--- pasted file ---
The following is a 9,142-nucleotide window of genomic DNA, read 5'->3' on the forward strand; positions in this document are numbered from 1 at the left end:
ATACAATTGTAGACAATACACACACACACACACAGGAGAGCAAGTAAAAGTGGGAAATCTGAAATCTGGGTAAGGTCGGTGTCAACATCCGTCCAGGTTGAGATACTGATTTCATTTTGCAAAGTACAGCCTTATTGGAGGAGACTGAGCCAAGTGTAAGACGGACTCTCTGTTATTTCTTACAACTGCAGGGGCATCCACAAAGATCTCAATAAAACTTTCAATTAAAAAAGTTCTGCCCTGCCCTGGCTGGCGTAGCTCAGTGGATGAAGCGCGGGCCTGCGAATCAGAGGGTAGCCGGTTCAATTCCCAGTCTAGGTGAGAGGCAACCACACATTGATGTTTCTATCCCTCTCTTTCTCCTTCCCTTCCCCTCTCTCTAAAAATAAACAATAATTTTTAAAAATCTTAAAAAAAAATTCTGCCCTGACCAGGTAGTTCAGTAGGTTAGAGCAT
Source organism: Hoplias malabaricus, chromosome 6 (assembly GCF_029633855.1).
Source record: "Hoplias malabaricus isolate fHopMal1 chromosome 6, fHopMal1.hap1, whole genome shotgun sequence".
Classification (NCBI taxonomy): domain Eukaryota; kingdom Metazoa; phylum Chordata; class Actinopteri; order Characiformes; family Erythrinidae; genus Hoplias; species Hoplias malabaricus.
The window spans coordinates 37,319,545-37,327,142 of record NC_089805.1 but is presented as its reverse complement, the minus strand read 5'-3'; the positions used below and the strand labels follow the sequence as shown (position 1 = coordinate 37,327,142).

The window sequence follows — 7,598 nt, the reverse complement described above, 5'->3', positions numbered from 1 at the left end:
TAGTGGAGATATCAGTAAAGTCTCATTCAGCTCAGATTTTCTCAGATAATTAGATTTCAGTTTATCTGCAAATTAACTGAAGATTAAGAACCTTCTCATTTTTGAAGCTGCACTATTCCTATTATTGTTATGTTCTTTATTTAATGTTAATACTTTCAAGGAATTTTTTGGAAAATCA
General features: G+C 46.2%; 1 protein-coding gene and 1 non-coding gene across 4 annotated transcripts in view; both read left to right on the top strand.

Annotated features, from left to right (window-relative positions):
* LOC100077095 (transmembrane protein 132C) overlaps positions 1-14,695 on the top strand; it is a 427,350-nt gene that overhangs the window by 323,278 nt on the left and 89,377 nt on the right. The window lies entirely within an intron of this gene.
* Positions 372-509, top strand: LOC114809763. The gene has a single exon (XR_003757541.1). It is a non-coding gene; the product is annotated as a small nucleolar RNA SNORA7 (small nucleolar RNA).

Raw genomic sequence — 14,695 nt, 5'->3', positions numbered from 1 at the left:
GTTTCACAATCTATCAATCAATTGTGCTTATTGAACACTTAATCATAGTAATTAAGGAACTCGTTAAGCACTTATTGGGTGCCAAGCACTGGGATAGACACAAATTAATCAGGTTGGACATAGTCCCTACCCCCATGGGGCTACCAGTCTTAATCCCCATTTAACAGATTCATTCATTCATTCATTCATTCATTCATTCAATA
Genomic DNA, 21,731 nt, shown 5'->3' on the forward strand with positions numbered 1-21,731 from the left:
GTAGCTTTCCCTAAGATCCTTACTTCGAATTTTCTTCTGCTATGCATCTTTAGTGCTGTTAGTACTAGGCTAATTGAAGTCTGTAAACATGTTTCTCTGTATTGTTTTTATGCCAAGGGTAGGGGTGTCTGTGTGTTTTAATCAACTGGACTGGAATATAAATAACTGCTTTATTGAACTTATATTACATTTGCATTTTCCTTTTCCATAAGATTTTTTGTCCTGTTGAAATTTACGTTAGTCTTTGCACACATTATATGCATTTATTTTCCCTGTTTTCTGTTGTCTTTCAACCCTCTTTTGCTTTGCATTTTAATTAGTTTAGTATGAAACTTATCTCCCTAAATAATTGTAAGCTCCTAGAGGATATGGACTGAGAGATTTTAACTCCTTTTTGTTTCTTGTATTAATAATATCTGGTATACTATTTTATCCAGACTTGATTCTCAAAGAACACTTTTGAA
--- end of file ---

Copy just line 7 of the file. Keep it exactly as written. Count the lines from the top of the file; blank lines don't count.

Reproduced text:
The window sequence follows — 7,598 nt, the reverse complement described above, 5'->3', positions numbered from 1 at the left end: